I like this quote. When I went to find someone to attribute this quote to, I couldn’t find anybody so I’m claiming it for myself. That may be right, wrong, maybe morally questionable, but the truth is, life is way too short to drink bad tea. And there is no reason to drink bad tea when so many great options exist, everywhere.
Perhaps the quote should be, “Life is too short to drink anything except loose leaf tea” Loose tea is the better tea, fresher and allowing for the best flavor, the deepest, resonant, complex and any other word you can think of to describe awesome flavor. There are superb teas in bags or sachets, seek them out and stop drinking bad tea. The difference is immense.
Tea is an emotional beverage. What other drink conjures memories, alters moods and makes you a better person. Yes, there is a similar quote, “Life is too short to drink bad wine”, but tea is healthy and can be drunk every day. And you should drink tea every day. We all want to extend our time on this planet, and get the most out of each and every day. So drink tea and drink great tea.
Motivating? I’m not sure, perhaps I’m just trying to get to the end of this blog post. But how about this?
“Make the most of every day” I won’t try to claim credit for this adage, but if you are going to drink the world’s most popular beverage after water, make the most of it and drink a great tea.
Drink great black teas. A robust, strong Assam or Darjeeling with a splash of fresh almond milk or a rich cream. Drink a great breakfast blend like our Organic Sarasotan Breakfast Blend, Or a mild, sweeter Nilgiri. Or if you want more flavor, a spicy chai might be the perfect option. I almost forgot to mention Oolongs! Especially our ‘milky smooth’ Dung Ding Oolong.
Drink great green teas. Froth a pinch of a matcha green tea, or gently steep a pure Organic Sencha. Add a touch of flavor, maybe strawberry or gojiberries or any other subtle sweetness that brings out that cool wonderful green tea flavor. Yes, white teas too. Drink them!
Drink great rooibos teas. Drink a lot of rooibos. This is wonderful in the afternoon when there is no fear of caffeine stealing sleep from you. Drink Rooibos or Bush Tea when faced with solving a mystery ☺☺ This is not only a lovely, mild flavor, rooibos takes on other flavors like vanilla and orange peel (Selby Select) or Lavender or Rose (Mable’s Rose Rooibos). Drink Honeybush, and Chocolate Honeybush and the list goes on.
Drink great herbal teas, peppermint, Yerba Mate or hibiscus or tulsi. I just saw this weekend that Roselle blossoms were available at the Sarasota farmers market. They are they’re blooming in Florida and they make incredible tea as well as a gorgeous jams and jellies. Drink a fabulous chamomile tea from Egypt and dream of Cleopatra or floating down the Nile.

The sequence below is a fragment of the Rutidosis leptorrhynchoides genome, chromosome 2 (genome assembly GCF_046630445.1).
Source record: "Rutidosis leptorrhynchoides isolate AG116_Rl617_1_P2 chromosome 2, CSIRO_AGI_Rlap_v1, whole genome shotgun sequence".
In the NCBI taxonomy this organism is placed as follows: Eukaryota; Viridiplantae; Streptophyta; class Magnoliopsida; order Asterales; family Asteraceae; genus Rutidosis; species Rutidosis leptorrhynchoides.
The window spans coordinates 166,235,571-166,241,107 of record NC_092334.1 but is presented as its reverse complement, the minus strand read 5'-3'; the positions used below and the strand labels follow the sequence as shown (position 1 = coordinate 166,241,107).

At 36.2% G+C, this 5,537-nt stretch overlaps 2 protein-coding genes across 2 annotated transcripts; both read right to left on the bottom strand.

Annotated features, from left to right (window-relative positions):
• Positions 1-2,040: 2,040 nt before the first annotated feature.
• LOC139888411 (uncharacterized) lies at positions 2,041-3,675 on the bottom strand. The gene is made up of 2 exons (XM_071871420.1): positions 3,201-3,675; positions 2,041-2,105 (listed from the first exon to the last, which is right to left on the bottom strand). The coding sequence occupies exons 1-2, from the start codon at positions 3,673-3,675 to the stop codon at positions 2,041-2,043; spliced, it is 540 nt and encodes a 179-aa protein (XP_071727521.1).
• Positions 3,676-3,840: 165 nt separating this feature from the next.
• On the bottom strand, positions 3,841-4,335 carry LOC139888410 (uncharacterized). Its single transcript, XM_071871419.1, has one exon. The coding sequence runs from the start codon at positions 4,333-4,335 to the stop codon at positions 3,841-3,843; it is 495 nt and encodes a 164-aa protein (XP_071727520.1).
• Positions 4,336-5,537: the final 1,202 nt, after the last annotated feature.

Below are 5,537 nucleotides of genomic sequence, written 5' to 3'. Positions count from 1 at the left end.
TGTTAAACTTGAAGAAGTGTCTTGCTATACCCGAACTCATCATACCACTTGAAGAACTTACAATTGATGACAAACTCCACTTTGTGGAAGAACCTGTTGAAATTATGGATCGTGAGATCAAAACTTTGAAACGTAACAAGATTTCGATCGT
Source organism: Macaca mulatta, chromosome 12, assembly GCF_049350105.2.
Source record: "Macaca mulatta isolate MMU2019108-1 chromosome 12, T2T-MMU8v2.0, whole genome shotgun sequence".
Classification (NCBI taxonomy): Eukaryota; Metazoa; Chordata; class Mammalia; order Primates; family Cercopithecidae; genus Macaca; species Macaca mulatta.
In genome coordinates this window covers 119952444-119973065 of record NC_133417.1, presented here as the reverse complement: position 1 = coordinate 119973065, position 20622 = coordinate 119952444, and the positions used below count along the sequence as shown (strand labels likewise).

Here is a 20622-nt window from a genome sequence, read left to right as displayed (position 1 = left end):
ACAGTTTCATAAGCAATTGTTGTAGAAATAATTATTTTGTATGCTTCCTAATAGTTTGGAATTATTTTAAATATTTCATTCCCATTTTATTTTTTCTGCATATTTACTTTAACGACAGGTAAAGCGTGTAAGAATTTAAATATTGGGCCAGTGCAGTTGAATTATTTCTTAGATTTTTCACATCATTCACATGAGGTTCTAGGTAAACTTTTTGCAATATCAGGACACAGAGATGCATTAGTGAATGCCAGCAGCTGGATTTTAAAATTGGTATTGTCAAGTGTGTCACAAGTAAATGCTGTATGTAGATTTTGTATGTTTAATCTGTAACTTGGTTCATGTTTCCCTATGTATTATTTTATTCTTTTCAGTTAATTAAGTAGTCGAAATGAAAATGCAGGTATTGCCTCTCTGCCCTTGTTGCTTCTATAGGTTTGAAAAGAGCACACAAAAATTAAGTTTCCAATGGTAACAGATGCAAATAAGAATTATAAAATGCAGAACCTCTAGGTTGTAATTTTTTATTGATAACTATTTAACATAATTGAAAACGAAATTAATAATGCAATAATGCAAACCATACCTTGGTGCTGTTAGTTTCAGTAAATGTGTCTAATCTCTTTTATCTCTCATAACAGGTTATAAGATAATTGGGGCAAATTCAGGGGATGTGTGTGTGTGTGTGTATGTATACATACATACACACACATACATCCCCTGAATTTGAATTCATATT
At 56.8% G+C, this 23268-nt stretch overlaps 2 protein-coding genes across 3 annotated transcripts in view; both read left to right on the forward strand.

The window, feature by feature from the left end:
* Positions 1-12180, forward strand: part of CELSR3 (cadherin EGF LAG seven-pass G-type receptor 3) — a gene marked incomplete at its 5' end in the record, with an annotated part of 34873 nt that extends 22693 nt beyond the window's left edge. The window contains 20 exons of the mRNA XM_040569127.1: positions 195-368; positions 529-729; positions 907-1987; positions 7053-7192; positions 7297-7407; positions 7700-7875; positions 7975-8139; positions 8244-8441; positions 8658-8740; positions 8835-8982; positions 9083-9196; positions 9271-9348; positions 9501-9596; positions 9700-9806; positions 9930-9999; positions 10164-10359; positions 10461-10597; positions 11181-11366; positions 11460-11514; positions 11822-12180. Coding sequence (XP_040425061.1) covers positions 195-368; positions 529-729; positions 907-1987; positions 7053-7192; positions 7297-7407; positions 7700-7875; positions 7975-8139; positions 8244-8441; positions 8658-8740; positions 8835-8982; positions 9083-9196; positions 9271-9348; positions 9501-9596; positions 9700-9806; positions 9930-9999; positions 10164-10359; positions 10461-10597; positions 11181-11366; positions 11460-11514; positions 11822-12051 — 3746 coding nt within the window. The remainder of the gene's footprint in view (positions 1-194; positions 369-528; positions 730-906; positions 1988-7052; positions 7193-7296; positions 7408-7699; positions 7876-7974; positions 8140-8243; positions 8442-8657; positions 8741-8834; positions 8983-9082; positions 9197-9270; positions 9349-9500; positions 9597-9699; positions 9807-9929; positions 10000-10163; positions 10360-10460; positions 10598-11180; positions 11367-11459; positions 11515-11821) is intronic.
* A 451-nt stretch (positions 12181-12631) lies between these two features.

Drink great fruit teas. Share them with a young person. Introduce a child to the joys of tea. Start with the anticipation of the kettle boiling, then take a moment to select a tea to fit the mood, watch when hot water meets tea leaves and the flavors release. This called the ‘Agony of the Leaf’, what does it conjure in your imagination. Heat the mugs with hot water while you wait for all the flavor to extract, and then pour two mugs full, and blow cool air over your brew.
Start a young person on a tea journey, drinking tea as a part of a ritual, after dinner, before bed, in the morning, later in the day. There are so many opportunities to drink tea. This ‘Tea Journey’ will last a lifetime and you will be responsible for the the very first steps.
And then there is the perfection that are Mote Beach Tea or Little Monkey fruit teas. Make a cuppa either of these herbal gems before you go to bed. I promise you that your dreams will be finer, they’ll be sweeter and your sleep will be deeper and richer and better. I can’t promise that your dreams will come true, but a great cuppa tea can bring hope.
Share that idea with everyone, a life of sound sleep and fantastical dreams. You are never too old to begin a ‘Tea Journey’. And what a wonderful community to be a part of, drinkers of great teas!
Appreciate all that goes in to a great cuppa tea. Where the tea was plucked, how far it might have traveled, who else might be enjoying the exact same cup at this same moment. How many years or decades or centuries have people been drinking this same tea. Or how much progress has been made in heating up the water. Before electricity, 200 years ago or 2000 years ago, how did they boil water, what was the mug like or bowl or the cup. There is much to consider in a simple cup of tea.
And be sure to steep your tea for the correct time. Not too short, robbing yourself from a fully expressed cuppa. And not too long, for the bitterness or astringency might distract from the beautiful flavors intended for you.
Give the gift of tea. Nothing can be so easy to share, so thoughtful, so considerate for either a tea lover experienced in drinking great tea, or introducing someone to your favorite tea. Tea elevates the idea of a gift to a new level.
Yes, I want you to buy my teas, and we have plenty of options for you. But find a new place to buy tea, a wonderful loose leaf tea. You will recall the moment later, when you are drinking or serving this tea. Tea comes with its own story, you just have to be a bit creative about it. The story is available and there is joy to be had.
Serve a great cuppa tea in a fine piece of China, in a cup that needs a saucer. Take a moment and make it special. You will enjoy the experience even morel, or help someone else feel special. That’s where this big thought started, with living your life to the fullest. Life is too short and so find the moments, the joys to extract a bit more than you may have expected. Surprise someone, delight them. Give that gift or treat yourself. You deserve it.